Before one can dip her pedicured toes in discussion strategies like Structured Academic Controversies, one must first teach her students how to listen and talk to one another (click here). I think some people have this idea that we don't have to teach children how to listen, but have you been around any children lately? Why do you think we are now teaching SEL strategies? Moving along, students need guidance when it comes to what active listening is. Before even getting into the discussion part, introduce your students to active listening: "pay attention, show that you're listening, provide feedback, defer judgement, and then appropriately respond" (mi…
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Standards...I'm sure that caught your eye (insert sarcastic tone); it most likely prompted an eye roll, but we all know how important standards are to our teaching. So I ask you these questions: How do you know what you are covering when? How often are you covering the same standards, and what standards are you not consistently covering? And finally, how effective are your units in being the vehicle to help your students become proficient in these standards? Now I got you thinking, or maybe now is the time you go back to Facebook and begin scrolling or trolling again. Well don't because I'm about to make your life easier!

Many of us know to use the backwards design (click here for more info.) method when planning which means we start with the standards and objectives in mind, but are we consistently keeping track of the standards we are covering in each unit? A few years ago, I started keeping track of how many times I cover each standard throughout the year, and then I ass…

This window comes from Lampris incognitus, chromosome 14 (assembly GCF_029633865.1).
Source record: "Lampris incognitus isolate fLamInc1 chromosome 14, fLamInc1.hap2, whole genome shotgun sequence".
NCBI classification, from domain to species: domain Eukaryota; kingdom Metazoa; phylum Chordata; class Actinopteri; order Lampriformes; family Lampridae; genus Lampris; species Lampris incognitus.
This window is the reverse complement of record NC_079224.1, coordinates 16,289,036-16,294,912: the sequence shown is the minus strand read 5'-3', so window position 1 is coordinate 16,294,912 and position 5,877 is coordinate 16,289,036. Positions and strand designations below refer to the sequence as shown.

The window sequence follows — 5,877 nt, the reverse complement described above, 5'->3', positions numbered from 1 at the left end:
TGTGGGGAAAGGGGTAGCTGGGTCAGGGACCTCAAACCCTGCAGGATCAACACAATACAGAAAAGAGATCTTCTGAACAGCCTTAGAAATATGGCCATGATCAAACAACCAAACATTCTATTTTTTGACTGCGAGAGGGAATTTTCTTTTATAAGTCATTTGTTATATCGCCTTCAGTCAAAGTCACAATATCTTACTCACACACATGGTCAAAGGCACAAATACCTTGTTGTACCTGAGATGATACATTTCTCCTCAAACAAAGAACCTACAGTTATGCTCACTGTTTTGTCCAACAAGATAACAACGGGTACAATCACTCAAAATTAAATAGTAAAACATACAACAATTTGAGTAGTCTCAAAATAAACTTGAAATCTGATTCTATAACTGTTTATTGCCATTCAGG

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Art in English...Say what? Years ago, when the Common Core Gods created the standards, they placed the "Integrations of Knowledge and Ideas" strand under Reading Literature. Part of this strand states students should "Analyze the representation of a subject or a key scene in two different artistic mediums, including what is emphasized or absent in each treatment." For years, I just ignored this thinking to myself 'What good could analyzing art be in English?' Stop booing me; I realized I was wrong!

After having a come to Yeezus moment, I realized that teaching students to analyze different artistic mediums involves a similar skill set related to closely analyzing literature. When analyzing literature, we tell students to read closely looking for specific details  to better understand the text. We also ask them to consider an author's craft and structure and how the craft and structure helps to reveal important elements of the piece.  Analyzing art can fu…
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I-n-d-e-p-e-n-d-e-n-t, do you know what that mean, mayne? If not, I'm talking about independent reading. It's BAAAAACK... I think there was a time in my career when I felt like silent, independent reading in my classroom looked like I was taking a 15-20 minute break, and I didn't want my evaluator to walk in and see the students just reading! How dare I let them read in class, but I don't care how it looks anymore because it is soooooo good for students.

Here is why I'm bringing back silent reading and more independent reading, in general, as a routine in  my class: Kelly Gallagher and Penny Kittle published a book called 180 Days. In the book, they discuss mapping out a year of reading and independent reading was something they stressed the importance of over and over again. Independent reading doesn't just mean students get to choose whatever book they want to read, but we also teach them how to choose books, read books, understand books, develop an identity a…